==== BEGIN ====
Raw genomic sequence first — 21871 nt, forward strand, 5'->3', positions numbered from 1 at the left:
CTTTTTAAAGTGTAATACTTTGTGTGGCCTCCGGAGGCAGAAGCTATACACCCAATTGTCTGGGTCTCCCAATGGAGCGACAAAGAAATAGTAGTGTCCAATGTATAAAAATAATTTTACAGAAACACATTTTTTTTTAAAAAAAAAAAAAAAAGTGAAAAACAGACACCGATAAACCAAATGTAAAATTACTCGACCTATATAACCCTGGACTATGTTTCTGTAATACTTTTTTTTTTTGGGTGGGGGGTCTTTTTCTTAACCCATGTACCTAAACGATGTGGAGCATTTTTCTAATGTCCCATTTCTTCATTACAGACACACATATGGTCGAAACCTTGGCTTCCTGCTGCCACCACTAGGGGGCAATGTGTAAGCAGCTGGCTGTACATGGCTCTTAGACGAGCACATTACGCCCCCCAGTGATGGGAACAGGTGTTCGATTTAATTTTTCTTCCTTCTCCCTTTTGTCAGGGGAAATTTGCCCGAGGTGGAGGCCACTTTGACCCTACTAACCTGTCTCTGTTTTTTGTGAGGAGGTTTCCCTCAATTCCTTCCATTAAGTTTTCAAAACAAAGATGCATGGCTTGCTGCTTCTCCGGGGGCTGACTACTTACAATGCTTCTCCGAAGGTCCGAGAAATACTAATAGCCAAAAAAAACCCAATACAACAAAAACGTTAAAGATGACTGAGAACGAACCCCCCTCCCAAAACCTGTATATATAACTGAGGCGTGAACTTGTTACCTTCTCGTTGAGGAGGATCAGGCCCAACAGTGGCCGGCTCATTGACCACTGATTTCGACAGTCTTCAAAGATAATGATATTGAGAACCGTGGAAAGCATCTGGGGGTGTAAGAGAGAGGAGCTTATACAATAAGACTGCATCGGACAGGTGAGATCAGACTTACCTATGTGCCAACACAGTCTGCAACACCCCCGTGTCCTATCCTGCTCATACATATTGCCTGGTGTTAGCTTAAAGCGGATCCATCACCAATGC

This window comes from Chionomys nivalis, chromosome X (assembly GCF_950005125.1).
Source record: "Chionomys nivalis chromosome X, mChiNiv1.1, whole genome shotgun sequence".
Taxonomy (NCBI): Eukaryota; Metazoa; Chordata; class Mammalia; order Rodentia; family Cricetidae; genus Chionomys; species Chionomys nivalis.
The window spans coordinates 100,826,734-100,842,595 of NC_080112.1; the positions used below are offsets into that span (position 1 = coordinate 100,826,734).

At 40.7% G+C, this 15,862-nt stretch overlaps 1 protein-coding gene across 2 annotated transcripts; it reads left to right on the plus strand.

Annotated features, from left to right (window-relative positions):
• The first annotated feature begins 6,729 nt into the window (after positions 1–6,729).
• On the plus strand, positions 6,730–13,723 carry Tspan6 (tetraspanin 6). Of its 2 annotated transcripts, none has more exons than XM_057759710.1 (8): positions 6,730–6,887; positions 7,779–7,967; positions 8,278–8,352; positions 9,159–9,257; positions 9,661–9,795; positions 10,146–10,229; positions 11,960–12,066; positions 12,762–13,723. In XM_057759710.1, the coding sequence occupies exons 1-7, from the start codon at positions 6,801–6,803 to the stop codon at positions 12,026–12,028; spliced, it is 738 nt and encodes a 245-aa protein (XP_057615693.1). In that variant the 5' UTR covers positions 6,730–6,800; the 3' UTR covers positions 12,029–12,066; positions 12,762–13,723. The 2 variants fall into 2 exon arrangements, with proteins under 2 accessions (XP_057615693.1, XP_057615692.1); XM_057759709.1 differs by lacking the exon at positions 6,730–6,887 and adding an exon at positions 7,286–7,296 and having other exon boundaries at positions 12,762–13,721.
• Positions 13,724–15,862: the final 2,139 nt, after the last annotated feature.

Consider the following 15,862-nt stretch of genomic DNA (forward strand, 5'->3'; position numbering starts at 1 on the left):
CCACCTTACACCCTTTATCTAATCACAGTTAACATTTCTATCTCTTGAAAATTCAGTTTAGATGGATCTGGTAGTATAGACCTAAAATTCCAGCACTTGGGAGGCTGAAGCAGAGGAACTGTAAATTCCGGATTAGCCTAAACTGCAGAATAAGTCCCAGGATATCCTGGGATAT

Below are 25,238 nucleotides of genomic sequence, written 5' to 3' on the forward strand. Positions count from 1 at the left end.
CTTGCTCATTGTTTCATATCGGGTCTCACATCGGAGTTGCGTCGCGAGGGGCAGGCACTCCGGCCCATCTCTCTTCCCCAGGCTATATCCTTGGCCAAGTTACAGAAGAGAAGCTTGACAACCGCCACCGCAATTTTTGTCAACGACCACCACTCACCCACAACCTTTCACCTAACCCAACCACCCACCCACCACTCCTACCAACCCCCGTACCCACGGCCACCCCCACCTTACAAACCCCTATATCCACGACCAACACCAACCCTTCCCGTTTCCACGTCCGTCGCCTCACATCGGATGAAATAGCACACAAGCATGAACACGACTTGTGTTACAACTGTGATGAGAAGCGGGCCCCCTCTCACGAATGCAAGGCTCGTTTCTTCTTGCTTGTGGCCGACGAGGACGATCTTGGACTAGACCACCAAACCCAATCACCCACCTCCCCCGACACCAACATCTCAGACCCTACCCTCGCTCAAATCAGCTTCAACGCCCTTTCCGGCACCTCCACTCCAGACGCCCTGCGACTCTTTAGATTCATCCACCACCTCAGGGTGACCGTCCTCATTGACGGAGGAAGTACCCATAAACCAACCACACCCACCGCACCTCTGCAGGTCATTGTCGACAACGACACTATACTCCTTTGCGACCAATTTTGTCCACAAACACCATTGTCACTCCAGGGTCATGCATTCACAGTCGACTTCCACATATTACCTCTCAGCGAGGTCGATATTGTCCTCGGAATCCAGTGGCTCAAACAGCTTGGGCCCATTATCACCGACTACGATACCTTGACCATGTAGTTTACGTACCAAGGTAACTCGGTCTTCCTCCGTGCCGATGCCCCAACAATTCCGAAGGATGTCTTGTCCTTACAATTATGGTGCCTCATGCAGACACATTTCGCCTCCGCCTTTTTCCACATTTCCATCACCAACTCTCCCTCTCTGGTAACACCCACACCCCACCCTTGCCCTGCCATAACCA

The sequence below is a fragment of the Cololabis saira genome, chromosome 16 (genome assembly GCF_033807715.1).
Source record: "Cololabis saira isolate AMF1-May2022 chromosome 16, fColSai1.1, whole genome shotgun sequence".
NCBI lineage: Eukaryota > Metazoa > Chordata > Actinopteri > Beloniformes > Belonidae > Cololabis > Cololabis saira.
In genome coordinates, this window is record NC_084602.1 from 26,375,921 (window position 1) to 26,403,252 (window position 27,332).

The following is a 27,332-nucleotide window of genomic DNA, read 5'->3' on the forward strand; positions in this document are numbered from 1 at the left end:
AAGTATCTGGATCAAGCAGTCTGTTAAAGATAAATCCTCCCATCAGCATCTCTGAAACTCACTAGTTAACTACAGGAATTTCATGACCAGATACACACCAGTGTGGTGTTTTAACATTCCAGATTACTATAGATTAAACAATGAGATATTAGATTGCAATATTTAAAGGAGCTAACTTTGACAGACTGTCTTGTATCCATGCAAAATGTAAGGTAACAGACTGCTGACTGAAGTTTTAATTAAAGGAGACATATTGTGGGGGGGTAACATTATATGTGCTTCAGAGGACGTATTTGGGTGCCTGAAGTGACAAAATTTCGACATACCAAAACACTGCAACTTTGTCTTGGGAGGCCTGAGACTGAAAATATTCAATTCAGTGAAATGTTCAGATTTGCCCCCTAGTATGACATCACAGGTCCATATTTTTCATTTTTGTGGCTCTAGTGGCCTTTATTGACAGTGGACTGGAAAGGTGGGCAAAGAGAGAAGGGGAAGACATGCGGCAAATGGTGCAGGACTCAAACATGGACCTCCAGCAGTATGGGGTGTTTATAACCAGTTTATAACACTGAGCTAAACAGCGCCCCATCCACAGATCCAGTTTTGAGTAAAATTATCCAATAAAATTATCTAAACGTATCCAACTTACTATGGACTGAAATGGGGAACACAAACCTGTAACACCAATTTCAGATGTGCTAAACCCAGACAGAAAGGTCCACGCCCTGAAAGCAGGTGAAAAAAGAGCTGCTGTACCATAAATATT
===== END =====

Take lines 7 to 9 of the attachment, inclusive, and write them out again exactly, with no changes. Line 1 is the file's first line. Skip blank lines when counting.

At 40.7% G+C, this 15,862-nt stretch overlaps 1 protein-coding gene across 2 annotated transcripts; it reads left to right on the plus strand.

Annotated features, from left to right (window-relative positions):
• The first annotated feature begins 6,729 nt into the window (after positions 1–6,729).